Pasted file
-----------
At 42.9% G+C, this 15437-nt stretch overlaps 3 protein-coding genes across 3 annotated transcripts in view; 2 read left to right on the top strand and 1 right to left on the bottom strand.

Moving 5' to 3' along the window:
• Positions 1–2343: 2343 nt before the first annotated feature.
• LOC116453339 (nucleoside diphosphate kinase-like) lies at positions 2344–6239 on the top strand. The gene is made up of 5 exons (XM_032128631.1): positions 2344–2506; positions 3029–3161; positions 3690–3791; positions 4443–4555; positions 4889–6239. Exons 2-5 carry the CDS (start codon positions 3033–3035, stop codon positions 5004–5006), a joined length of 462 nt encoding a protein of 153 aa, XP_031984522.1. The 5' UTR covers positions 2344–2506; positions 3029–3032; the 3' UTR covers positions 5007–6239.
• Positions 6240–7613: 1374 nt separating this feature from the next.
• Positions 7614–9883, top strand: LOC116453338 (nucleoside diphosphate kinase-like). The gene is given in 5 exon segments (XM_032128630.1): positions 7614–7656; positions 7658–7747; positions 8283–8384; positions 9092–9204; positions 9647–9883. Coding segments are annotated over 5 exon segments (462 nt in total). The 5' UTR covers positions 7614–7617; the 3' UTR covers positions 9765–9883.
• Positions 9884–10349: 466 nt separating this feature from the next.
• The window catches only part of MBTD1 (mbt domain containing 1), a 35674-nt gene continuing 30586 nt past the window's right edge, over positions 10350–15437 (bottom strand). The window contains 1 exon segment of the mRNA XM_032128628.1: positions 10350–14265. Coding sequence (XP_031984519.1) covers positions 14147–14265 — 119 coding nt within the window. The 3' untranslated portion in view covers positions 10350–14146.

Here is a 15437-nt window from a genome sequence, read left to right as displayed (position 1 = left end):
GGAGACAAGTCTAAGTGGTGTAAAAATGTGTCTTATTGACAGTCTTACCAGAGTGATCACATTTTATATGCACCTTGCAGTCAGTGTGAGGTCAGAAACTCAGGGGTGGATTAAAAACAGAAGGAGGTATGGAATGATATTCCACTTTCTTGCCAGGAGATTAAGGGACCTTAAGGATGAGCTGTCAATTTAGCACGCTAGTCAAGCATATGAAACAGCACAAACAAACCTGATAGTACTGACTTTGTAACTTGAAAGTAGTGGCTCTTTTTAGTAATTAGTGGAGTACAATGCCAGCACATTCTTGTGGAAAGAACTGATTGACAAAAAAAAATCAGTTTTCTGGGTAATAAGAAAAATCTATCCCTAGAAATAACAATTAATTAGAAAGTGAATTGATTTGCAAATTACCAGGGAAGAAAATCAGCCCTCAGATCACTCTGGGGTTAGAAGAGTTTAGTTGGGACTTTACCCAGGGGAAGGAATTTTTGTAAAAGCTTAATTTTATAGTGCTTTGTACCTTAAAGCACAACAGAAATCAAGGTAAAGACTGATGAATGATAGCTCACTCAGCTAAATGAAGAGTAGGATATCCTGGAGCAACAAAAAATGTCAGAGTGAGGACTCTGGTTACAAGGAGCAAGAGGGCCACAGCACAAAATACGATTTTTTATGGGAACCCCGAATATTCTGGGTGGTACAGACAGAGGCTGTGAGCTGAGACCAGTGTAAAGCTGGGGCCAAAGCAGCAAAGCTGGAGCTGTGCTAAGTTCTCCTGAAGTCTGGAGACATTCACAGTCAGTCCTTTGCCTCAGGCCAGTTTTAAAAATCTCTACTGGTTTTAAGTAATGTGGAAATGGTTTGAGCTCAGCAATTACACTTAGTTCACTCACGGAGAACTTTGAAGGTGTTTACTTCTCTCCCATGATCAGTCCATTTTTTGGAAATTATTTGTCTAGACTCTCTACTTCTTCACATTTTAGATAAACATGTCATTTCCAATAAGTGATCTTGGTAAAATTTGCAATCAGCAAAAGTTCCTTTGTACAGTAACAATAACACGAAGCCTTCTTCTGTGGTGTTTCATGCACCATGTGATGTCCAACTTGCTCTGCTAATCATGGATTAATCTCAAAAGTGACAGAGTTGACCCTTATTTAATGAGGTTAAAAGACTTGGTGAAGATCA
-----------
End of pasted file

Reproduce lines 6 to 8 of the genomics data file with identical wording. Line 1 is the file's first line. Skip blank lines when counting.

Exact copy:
• Positions 7614–9883, top strand: LOC116453338 (nucleoside diphosphate kinase-like). The gene is given in 5 exon segments (XM_032128630.1): positions 7614–7656; positions 7658–7747; positions 8283–8384; positions 9092–9204; positions 9647–9883. Coding segments are annotated over 5 exon segments (462 nt in total). The 5' UTR covers positions 7614–7617; the 3' UTR covers positions 9765–9883.
• Positions 9884–10349: 466 nt separating this feature from the next.
• The window catches only part of MBTD1 (mbt domain containing 1), a 35674-nt gene continuing 30586 nt past the window's right edge, over positions 10350–15437 (bottom strand). The window contains 1 exon segment of the mRNA XM_032128628.1: positions 10350–14265. Coding sequence (XP_031984519.1) covers positions 14147–14265 — 119 coding nt within the window. The 3' untranslated portion in view covers positions 10350–14146.